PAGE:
I am naturally drawn to the microgenre of memoirs about people’s jobs/careers – I love digging in on the challenges and joys of what people do for a living, whether it’s acting, working in tech, medicine, or finance. Patty Lin’s memoir End Credits is about her almost two decades spent as a TV screenwriter, taking readers through how she got into the industry and why she eventually left. Like many of the memoirs I’ve read in this category, it’s also about the challenges of being a woman, this time a woman of color, in an industry dominated by men.
Why I picked it up: Job memoir microgenre.
Lin grew up with traditional Taiwanese parents who wanted her to follow a traditional career path like law or medicine. Yet her childhood obsession with TV and her affinity for creative writing – and a fortuitous meeting with an NBC page working for Late Night With David Letterman – propelled her towards a career in writing for television. Lin toiled away as a researcher for Letterman for a few years before moving to LA and lucking into writing for Freaks and Geeks, a job that gave her a relatively pleasant but short-lived entry into the business. After Freaks and Geeks, she found her way toward shows like Friends, Breaking Bad, and Desperate Housewives, often with long breaks in between.
TV writing is a highly competitive and stressful business, and Lin endured its ups and downs and the impact it had on her personal life, her mental health and her self-confidence. She was often the only woman in the writer’s room, and always the only woman of color, and she often felt marginalized, overlooked and unappreciated. Lin is very honest about her feelings of insecurity, anxiety and exhaustion as she cycles from show to show, trying to figure out the quirks and pressure points of each showrunner and writing team and often being let go before she felt that she had arrived. Finally, after realizing that she wasn’t enjoying the job anymore (did she ever?), she walked away, leaving the dysfunction and chaos behind.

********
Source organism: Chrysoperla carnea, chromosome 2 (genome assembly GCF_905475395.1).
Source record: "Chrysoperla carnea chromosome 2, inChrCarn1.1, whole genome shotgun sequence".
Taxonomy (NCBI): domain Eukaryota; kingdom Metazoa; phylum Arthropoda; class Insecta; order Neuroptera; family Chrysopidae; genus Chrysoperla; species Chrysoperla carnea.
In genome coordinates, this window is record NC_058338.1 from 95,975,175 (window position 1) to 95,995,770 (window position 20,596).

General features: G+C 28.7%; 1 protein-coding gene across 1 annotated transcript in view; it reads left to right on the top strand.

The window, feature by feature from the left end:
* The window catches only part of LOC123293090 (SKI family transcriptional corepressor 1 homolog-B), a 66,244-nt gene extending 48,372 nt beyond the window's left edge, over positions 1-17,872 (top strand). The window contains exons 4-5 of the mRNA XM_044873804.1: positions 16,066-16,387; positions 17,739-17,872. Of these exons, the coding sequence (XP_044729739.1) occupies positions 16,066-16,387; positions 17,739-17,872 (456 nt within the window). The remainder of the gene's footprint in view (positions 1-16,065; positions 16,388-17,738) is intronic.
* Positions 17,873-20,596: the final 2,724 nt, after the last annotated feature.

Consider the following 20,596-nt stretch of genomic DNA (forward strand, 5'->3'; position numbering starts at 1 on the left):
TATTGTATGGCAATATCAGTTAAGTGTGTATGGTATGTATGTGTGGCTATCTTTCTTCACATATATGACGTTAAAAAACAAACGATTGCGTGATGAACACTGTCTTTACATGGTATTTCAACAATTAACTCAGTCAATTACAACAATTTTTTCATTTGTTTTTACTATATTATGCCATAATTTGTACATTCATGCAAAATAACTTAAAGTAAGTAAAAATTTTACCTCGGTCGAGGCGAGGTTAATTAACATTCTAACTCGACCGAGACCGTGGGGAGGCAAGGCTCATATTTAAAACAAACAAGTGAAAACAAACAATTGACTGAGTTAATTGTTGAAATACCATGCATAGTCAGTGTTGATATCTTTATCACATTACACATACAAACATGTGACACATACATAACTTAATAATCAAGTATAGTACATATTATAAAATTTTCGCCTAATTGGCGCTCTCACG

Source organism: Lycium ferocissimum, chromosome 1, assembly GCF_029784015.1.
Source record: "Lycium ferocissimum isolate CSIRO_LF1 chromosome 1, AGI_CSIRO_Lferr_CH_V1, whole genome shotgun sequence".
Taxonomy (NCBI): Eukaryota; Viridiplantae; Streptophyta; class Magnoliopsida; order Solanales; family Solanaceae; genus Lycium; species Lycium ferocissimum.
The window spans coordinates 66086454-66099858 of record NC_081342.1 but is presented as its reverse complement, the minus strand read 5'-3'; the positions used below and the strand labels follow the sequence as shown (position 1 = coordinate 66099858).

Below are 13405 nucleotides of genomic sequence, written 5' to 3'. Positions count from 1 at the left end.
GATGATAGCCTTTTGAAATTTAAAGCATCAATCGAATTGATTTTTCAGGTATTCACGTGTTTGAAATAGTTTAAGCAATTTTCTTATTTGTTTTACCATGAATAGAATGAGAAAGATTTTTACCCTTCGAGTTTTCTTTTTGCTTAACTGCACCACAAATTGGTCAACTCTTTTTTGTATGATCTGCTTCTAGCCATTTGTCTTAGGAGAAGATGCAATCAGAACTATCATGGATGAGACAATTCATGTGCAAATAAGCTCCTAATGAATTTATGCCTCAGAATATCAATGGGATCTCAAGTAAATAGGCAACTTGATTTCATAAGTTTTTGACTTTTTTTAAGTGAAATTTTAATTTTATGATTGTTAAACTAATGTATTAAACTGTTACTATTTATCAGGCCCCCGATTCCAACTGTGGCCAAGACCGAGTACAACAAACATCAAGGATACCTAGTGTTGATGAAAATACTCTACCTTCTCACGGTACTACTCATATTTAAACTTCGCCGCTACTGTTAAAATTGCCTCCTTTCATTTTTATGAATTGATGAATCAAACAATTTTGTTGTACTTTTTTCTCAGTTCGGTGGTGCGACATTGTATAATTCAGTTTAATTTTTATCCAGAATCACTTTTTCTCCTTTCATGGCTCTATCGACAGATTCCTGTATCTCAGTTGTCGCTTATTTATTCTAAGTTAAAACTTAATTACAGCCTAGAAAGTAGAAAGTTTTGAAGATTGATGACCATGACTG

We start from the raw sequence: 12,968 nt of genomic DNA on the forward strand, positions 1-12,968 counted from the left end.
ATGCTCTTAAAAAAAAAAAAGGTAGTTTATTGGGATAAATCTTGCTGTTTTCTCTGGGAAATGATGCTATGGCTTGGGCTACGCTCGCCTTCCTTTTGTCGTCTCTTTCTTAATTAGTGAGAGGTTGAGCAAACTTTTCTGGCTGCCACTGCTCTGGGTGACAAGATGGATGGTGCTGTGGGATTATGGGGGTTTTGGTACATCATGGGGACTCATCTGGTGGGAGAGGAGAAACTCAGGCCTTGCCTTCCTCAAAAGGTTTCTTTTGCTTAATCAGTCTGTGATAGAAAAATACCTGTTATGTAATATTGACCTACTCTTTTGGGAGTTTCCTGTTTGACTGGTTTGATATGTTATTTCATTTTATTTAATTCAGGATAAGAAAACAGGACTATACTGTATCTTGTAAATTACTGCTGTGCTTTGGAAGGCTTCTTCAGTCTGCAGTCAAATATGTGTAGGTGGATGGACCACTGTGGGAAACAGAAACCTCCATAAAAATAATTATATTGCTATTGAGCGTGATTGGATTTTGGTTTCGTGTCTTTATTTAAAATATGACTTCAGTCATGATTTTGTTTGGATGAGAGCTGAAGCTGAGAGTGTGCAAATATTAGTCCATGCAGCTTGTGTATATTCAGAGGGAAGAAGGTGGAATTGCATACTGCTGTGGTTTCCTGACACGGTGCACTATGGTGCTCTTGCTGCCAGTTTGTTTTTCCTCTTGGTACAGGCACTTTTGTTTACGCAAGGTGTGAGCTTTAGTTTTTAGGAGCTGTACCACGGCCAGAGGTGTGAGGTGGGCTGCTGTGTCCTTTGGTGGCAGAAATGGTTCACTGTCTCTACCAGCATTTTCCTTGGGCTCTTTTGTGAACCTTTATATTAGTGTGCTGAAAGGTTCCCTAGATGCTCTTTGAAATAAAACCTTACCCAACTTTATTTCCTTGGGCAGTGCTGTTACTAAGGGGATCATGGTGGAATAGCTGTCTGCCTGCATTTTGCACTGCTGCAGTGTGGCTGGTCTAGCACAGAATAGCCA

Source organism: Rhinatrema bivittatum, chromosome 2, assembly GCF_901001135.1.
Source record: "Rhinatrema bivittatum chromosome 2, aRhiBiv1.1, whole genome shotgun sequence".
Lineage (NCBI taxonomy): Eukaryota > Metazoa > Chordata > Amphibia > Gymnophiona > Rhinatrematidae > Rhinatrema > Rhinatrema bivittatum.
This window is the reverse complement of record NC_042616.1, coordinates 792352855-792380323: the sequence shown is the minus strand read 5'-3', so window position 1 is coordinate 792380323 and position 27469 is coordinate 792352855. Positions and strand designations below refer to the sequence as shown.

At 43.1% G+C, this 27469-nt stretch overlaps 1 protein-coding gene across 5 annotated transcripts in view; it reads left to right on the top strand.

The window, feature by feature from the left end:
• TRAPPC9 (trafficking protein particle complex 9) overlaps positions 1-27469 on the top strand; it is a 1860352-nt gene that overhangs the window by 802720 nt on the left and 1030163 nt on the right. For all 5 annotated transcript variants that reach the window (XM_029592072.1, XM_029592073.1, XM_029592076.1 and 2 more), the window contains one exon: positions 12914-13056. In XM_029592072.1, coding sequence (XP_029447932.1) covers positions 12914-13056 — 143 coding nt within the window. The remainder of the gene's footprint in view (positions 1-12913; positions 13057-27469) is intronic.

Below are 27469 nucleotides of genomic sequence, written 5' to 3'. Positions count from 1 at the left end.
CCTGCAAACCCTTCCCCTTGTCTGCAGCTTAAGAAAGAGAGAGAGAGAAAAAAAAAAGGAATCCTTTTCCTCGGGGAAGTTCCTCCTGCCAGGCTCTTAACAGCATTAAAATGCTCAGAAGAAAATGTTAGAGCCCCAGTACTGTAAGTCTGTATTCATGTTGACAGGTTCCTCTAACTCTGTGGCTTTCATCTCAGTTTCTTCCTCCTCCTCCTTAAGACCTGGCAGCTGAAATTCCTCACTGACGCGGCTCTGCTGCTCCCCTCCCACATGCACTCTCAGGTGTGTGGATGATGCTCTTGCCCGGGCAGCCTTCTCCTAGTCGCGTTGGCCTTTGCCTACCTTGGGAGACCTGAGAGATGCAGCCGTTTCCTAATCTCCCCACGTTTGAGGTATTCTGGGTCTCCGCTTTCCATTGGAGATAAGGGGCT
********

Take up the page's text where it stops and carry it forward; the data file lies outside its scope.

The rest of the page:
I enjoyed the behind-the-scenes look at TV writing, and like most books in this category, got quickly immersed in Lin’s life and the intensity of her job. Sh’e a funny, acerbic writer (and narrator) and it was an entertaining read. In the end, Lin’s complaints about her job didn’t seem all that… bad? unusual? unique? It’s not surprising that TV writing is competitive and stressful. Many jobs are full of bad bosses and microaggression. Perhaps she was too kind to those who had aggrieved her. Overall, though, I liked the glimpse into the reality of another person’s job experience and the exposure to an interesting yet fraught industry.
I listened to End Credits on audio. Like most memoirs, it’s great to hear it in the author’s voice. I definitely recommend the audio version.
End Credits was the 43rd book of 2023 and satisfies the memoir category of the 2023 EDIWTB Reading Challenge.